The Derry and Londonderry Police Departments have just the thing to help people get rid of unwanted, unused or expired prescriptions.
The departments, along with the Drug Enforcement Administration, hopes to make it easy to get rid of old, unused prescriptions and will participate in a national "Take Back" drug initiative.
On Sept. 25 from 10 a.m. to 2 p.m., DEA and local police officers will be at Hood Commons in Derry. People can drop off old medicine or unused drugs, no questions asked. The service is free.
In Londonderry, residents are asked to bring unwanted prescriptions to the department at 268-A Mammoth Road, across from Londondery High School between 10 a.m. and 2 p.m. An officer will be there to help and answer questions.
The initiative is a way to help people get rid of potentially dangerous drugs around the home and keep them from falling into the wrong hands. Medicine languishing in a medicine cabinet can offer a dangerous opportunity for drugs to be abused, according to the DEA.
Rates of prescription drug use are increasing, DEA officials report, as are the numbers for accidental poisonings and overdoses.
Studies show a majority of abused prescription drugs are obtained by family and friends. People may not know how to dispose of old drugs properly, often tossing them in the trash or even flushing them down a toilet — both health and safety hazards.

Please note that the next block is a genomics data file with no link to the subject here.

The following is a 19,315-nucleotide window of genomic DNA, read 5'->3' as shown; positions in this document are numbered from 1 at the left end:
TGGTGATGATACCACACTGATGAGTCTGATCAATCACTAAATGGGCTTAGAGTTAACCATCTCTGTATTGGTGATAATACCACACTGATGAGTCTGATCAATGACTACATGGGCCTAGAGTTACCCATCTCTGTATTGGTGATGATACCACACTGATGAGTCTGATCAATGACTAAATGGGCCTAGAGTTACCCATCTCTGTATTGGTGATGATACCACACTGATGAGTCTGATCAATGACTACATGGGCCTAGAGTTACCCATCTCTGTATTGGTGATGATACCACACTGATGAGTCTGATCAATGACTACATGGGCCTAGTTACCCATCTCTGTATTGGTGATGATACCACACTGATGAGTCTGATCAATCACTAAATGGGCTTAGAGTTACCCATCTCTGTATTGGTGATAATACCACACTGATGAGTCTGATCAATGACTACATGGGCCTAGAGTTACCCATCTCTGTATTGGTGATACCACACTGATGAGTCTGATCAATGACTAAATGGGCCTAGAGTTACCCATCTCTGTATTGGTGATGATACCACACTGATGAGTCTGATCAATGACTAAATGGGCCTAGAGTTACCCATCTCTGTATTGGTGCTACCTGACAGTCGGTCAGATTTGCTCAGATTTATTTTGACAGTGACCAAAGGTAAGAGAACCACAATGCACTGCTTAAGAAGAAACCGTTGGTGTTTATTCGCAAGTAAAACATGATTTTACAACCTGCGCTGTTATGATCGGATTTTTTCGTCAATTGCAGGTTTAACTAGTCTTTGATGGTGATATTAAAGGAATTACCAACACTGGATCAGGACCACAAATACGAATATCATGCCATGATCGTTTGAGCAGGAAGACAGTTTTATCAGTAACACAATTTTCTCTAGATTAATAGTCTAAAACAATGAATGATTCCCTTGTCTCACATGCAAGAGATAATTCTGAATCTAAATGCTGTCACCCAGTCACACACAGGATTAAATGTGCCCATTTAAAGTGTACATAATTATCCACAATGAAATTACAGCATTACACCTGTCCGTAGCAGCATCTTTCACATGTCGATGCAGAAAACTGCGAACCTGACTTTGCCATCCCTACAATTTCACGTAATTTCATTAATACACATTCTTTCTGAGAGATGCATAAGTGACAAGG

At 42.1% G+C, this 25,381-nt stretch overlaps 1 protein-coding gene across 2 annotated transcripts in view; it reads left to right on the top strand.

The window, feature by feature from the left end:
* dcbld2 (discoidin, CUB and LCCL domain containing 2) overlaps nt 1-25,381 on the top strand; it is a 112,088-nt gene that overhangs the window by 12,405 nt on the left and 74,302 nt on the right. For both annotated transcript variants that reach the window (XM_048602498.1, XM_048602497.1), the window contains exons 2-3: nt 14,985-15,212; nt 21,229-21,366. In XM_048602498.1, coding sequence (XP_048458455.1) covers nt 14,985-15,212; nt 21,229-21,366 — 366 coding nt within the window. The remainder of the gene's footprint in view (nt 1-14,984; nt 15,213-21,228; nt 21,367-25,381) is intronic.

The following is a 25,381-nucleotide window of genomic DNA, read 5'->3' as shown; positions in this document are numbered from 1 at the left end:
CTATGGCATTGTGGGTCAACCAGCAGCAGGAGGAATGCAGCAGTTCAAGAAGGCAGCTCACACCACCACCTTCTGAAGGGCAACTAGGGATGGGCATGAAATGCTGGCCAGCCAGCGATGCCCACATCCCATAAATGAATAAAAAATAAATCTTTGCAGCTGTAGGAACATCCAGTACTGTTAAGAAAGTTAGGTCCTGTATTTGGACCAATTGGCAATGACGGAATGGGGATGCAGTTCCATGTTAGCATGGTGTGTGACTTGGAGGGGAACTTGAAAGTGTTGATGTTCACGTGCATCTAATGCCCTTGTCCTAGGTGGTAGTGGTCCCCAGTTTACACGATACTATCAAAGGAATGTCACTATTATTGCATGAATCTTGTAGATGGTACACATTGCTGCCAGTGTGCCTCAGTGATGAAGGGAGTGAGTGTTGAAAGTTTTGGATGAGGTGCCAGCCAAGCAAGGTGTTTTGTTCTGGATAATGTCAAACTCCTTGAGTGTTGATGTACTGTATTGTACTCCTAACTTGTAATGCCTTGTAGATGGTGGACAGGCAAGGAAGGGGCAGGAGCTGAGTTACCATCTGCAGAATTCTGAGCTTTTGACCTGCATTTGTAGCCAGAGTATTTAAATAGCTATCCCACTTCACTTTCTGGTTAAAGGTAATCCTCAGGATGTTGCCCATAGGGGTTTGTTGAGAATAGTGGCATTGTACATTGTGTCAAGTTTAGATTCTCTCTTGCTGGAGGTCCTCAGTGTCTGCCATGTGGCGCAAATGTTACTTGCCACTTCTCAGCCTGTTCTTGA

For local law enforcement, the drug collection drive is a way to keep people safe by offering a chance to dispose of unwanted drugs.
Derry police Sgt. Eric Kester said the collection is a great tool.
"This is a good time to get on top of it," Kester said.
He said studies point to drugs showing up in groundwater or elsewhere in the environment when disposal is not done properly. The DEA will dispose of the drugs collected in both communities.
Other community groups are interested in coming on board to help out, Kester said, including Community Alliance for Teen Safety, or CATS, a local organization working to keep young people safe.
"CATS is pleased to support this effort and work with the Derry Police Department," Paula Galvin, CATS assistant director said. "Misuse, abuse and improper disposal of prescription medication creates problems in multiple areas."
The collection process is simple.
"It will be in and out in 60 seconds," Kester said.
Kester invites everyone to take an inventory of their home medicine cabinet and consider getting rid of any potentially dangerous, unused prescriptions.
"We don't want kids to be exposed to what's inside mom and dad's medicine cabinet," he said.
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'Take Back' Day
When: Sept. 25, 10 a.m. to 2 p.m.
Where: Hood Commons, Crystal Avenue, Derry, and Londonderry police station, Mammoth Road, Londonderry
What's OK: Solid dosage pharmaceutical products and liquids in consumer containers, controlled, non-controlled, over-the-counter, liquids like cough syrup.
What's not OK: Intravenous solutions, syringes, aerosols, inhalers, illicit substances like marijuana or methamphetamine.